Fig 1: Predicted bounding box (yellow), Ground-Truth (red) and coordinate normalization.

x = (196 – 160)/160 = 0,225

y = (226 – 160)/160 = 0,4125

w = 316/480 = 0,658

h = 188/480 = 0,391

These values are simply rewritings of coordinates and give no indication on the presence of an object or the lack thereof. We somehow need to give a measure of how confident we are that there actually is an object. In the paper cited above the author defines the confidence score as: ” Pr(Object) * IOU(pred, truth) . If no object exists in that cell, the confidence score should be zero. Otherwise we want the confidence score to equal the intersection over union (IOU) between the predicted box and the ground truth.”

What is the intersection over union (IoU)? IoU is a metric that measures the accuracy of an object detector on a particular dataset. Simply put, it compares the overlap of what is called the Ground-Truth, which is a perfectly fitted bounding box around a specific obejct (as the red box around the airplane in the fig 1), with a predicted bounding box (as the yellow box around the airplane in fig 1). You might ask how the ground-truth is obtained. Well, it is most commonly the bounding box that has been places around the object during the manual annotation process. Yes! A lot of the work is done by hand and it is of huge importance that this work be done with high precision. We’ll describe the process further down in the blog.

So, basically, the IoU is simply the ratio between the area of the union of the ground-truth bounding box and the predicted bounding box and their intersection, as can be seen in the picture below (fig 2).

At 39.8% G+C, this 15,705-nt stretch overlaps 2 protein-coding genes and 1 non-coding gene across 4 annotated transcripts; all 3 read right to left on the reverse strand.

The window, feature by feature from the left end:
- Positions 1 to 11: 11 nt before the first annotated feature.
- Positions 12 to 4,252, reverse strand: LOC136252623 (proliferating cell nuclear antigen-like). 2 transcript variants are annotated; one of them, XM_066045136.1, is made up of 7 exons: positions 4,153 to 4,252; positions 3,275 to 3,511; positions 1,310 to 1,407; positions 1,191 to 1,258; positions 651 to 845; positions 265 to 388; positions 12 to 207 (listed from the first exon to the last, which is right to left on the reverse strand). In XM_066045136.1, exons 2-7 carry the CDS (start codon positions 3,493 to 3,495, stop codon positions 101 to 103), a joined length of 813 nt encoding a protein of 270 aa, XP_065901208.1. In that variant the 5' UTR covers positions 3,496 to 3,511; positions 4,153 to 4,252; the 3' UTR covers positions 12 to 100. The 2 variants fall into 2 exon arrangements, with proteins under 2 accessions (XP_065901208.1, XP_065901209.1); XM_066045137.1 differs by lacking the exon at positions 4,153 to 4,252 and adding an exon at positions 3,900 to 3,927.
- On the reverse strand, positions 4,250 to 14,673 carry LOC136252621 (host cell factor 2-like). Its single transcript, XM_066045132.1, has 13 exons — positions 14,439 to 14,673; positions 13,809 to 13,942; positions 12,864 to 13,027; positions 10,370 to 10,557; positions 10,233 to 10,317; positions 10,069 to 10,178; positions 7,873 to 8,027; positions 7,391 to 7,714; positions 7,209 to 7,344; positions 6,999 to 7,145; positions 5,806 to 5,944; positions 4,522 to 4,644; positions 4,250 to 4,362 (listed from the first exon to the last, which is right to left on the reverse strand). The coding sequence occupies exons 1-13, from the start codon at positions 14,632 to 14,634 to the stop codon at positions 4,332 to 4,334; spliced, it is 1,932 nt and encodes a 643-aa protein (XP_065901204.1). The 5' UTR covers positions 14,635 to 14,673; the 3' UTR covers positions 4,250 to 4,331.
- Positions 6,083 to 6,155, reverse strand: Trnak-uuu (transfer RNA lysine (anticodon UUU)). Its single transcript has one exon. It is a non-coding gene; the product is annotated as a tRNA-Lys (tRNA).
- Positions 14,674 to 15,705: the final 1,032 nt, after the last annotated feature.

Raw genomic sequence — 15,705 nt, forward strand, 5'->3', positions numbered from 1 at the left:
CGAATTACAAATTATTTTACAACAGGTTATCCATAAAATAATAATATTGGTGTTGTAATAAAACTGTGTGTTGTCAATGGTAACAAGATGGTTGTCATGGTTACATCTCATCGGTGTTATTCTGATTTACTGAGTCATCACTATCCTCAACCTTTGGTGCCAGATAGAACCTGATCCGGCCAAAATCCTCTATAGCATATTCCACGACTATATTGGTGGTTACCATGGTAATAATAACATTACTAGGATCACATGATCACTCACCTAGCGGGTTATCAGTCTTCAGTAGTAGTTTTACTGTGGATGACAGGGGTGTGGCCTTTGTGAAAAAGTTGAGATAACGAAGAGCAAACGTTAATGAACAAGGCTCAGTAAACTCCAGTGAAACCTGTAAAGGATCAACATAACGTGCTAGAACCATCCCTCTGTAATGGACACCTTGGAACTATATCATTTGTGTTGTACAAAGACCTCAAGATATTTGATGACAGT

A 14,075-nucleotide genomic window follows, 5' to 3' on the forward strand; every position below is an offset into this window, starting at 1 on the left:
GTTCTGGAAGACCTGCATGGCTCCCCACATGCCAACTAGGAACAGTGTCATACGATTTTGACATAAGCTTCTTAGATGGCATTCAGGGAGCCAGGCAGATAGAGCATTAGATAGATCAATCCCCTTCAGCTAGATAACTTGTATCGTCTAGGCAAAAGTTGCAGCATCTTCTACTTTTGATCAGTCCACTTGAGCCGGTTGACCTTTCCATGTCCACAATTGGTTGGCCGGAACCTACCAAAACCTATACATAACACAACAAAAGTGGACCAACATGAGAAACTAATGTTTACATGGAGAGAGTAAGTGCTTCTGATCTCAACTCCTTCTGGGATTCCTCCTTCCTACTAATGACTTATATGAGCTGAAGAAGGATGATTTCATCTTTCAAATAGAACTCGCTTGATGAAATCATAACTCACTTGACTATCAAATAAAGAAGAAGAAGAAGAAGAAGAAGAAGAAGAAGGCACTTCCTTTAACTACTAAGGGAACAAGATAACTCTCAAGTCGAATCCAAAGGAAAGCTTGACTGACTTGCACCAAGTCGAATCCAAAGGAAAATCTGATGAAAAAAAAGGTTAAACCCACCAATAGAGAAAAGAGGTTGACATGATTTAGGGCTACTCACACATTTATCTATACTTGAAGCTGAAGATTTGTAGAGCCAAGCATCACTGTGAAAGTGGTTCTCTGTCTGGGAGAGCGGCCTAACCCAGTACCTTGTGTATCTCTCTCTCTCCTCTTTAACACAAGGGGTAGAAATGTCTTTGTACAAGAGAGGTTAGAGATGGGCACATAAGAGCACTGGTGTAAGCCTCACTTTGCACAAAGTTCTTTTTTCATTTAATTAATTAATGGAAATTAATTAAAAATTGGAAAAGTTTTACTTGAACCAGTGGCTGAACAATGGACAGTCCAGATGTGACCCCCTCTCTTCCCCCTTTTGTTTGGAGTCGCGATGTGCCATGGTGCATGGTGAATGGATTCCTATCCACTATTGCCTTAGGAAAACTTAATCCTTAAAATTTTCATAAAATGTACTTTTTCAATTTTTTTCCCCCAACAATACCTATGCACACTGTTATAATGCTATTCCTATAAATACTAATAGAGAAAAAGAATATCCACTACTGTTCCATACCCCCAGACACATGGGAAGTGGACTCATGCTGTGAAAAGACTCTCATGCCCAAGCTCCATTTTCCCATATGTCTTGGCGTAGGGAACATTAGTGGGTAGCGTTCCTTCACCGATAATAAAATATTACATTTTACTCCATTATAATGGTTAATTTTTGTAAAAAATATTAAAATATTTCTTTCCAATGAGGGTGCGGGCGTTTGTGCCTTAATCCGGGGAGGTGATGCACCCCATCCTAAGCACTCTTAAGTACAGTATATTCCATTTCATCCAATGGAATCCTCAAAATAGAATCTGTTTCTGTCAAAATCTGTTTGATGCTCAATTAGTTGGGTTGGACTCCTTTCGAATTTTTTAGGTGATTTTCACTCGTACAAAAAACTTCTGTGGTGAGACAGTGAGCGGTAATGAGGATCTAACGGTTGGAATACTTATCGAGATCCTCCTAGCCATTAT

Fig 2: Illustration of the calculation of the confidence score.

Recall that each grid cell predicts K bounding boxes and we have divided the input into S x S grids. This, together with our 5 inputs per bounding box (x,y,w,h,Confidence score) gives us  K x S x S x 5 outputsWe also mentioned the existence of P class probabilities (for YOLOv3, the number of classes is 80). This probability needs of course be conditional on the fact that there actually is an object in the considered cell, that is that Pr(Class(k)|Object). Basically, it implies that if a cell does not contain an object, the loss function will not penalize it. Let’s look a little deeper into the loss function, as it has quite a lot to say about how YOLO works: As it should be evident by now, YOLO predicts multiple bounding boxes per grid cell but we only want one of theses bounding boxes to be responsible for the object. But we can easily do this. Indeed, we defined the intersection over union function earlier on and it is a good measure of how well-fitted the ground-truth bounding box and the predicted bounding box overlap, so it is reasonable to choose the bounding box with the the highest IoU with the ground-truth. Applying this method over all bounding box predictions made kind of defines a neat rule and each prediction gets better at predicting certain sizes and aspect ratios.

What is included in the loss function, then? Well, it naturally uses sum-squared error between the predictions and the ground-truth to calculate loss. The loss function composes of three parts: classification loss, the localization loss (which basically is the errors between the predicted boundary box and the ground-truth) and the confidence loss (the objectness of the box).

Classification loss: The classification loss is defined as the squared error of the class probabilities for each class, whenever an object is detected. If we define \hat{p}_{j}(c) as the conditional probability of class c in cell j and \mathbf{1}_{obj, j}, where \mathbf{1}_{obj,j}=1 if there exists an object in cell and 0 otherwise, then the classification loss function is given by

Loss_{Class} = \sum_{j=0}^{K^{2}}\mathbf{1}_{obj,j}\sum_{c\in \{classes\}}(p_{j}(c)-\hat{p}_{j}(c))^2.